[T]he Discourse of Individualism, rather than ameliorating racism, actually functions to obscure and maintain racism’s manifestation in our lives…The Discourse of Individualism is a specific set of ideas, words, symbols, and metaphors –– a storyline or narrative–– that creates, communicates, reproduces, and reinforces the concept that each of us is unique individuals and that our group memberships, such as race, class, or gender, are not important or relevant to our opportunities (emphasis his).

Continuing in his own words, Wu says,

In many of the ongoing discussions about race, people talk past each other because they conceive of identity in different ways. For those in America’s white culture, individualism grounds how they assess the problem of racism.

However, a collectivist mindset informs the arguments of many people in marginalized groups. In other words, non-whites understand better than whites that we all are (and have been) members of various social groups. These communities and subcultures have shaped how we see the world and contribute to our success and failures…

To demonstrate how pervasive the idea of racial individualism is, look at the picture below.  This is on the website of National Museum of African American History & Culture. It’s accompanied by a video from the United Methodist Church General Commission on Religion and Race (GCoRR) featuring Robin DiAngelo, the author of White Fragility, discussing the deconstruction of white privilege. This is essential for those who advocate anti-Christian doctrines of critical race theory and anti racism.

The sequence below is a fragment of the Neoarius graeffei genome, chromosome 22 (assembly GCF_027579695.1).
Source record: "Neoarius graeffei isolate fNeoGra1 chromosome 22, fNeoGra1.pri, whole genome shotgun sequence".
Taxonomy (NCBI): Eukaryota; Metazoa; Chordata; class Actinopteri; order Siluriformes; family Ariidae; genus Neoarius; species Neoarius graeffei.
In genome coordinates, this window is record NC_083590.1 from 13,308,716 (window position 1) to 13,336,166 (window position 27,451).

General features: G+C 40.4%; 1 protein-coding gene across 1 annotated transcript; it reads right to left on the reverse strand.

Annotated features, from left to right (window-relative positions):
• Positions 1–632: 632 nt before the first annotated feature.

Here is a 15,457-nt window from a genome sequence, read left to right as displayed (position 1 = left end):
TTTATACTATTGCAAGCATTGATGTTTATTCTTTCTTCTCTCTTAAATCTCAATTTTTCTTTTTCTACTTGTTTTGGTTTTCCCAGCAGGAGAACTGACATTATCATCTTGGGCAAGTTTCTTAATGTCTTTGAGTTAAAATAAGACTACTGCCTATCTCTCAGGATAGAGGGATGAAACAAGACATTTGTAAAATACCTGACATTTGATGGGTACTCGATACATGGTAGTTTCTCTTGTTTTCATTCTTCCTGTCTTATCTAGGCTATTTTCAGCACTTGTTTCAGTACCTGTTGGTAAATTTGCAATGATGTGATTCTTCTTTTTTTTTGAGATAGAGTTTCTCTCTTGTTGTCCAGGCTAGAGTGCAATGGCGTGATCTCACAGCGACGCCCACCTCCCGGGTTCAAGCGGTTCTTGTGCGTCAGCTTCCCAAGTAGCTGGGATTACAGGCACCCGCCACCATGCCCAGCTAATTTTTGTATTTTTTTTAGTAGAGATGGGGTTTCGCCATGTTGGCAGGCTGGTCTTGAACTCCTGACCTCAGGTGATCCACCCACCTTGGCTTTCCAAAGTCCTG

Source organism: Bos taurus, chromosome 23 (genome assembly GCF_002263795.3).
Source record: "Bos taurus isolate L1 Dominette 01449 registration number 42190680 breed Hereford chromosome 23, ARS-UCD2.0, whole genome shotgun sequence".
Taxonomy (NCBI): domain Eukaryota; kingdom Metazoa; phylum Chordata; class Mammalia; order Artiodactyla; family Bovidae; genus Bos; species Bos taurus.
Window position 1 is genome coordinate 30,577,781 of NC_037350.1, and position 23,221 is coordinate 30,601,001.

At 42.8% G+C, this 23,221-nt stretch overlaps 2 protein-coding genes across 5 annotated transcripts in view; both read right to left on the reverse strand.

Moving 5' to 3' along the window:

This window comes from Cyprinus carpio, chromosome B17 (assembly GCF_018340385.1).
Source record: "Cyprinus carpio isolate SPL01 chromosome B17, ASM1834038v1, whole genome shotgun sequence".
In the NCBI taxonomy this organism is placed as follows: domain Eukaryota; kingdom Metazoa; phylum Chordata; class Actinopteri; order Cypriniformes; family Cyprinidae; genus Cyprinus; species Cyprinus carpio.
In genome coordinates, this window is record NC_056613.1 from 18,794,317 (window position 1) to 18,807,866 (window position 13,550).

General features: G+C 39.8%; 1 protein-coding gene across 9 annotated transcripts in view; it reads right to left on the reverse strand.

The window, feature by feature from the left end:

Taking Wu’s thoughts altogether, I think he misses a few critical points.

Though America has its own strain of individualism, it’s not unique to America; it’s a trait of Western civilization. Thank God for that. That characteristic was essential to the country’s foundational documents, including the prosperity and eventual freedom it has afforded its citizens, including innumerable beneficiaries worldwide.

Prioritizing self-sufficiency and self-determination don’t mean an outright refusal or rejection of help along the way. It is a way to prepare people against the contingency of support. The possibility always exists that help may not come and if so, may not be enough. Developing the tools and values associated with individualism creates a sense of resourcefulness and fortitude to succeed at the tasks that one aspires.